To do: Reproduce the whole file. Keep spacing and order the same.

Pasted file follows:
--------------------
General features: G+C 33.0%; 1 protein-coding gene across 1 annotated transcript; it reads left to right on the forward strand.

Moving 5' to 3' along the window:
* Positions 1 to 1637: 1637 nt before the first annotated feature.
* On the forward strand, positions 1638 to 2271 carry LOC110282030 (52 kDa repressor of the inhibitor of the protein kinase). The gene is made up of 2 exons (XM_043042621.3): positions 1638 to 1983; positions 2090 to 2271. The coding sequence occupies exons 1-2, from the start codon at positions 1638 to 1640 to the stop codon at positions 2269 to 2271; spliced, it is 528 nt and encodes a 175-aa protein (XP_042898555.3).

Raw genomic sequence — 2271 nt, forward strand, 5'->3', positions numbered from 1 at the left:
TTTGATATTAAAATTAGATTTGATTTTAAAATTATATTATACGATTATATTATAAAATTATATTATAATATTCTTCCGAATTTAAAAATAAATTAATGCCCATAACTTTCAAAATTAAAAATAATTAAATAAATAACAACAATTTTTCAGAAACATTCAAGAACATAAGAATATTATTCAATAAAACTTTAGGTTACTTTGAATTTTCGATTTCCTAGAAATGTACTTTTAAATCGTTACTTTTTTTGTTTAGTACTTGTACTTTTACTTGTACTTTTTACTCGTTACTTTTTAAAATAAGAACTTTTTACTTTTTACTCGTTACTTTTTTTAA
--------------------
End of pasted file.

General features: G+C 33.0%; 1 protein-coding gene across 1 annotated transcript; it reads left to right on the forward strand.

Moving 5' to 3' along the window:
* Positions 1 to 1637: 1637 nt before the first annotated feature.
* On the forward strand, positions 1638 to 2271 carry LOC110282030 (52 kDa repressor of the inhibitor of the protein kinase). The gene is made up of 2 exons (XM_043042621.3): positions 1638 to 1983; positions 2090 to 2271. The coding sequence occupies exons 1-2, from the start codon at positions 1638 to 1640 to the stop codon at positions 2269 to 2271; spliced, it is 528 nt and encodes a 175-aa protein (XP_042898555.3).

Raw genomic sequence — 2271 nt, forward strand, 5'->3', positions numbered from 1 at the left:
TTTGATATTAAAATTAGATTTGATTTTAAAATTATATTATACGATTATATTATAAAATTATATTATAATATTCTTCCGAATTTAAAAATAAATTAATGCCCATAACTTTCAAAATTAAAAATAATTAAATAAATAACAACAATTTTTCAGAAACATTCAAGAACATAAGAATATTATTCAATAAAACTTTAGGTTACTTTGAATTTTCGATTTCCTAGAAATGTACTTTTAAATCGTTACTTTTTTTGTTTAGTACTTGTACTTTTACTTGTACTTTTTACTCGTTACTTTTTAAAATAAGAACTTTTTACTTTTTACTCGTTACTTTTTTTAA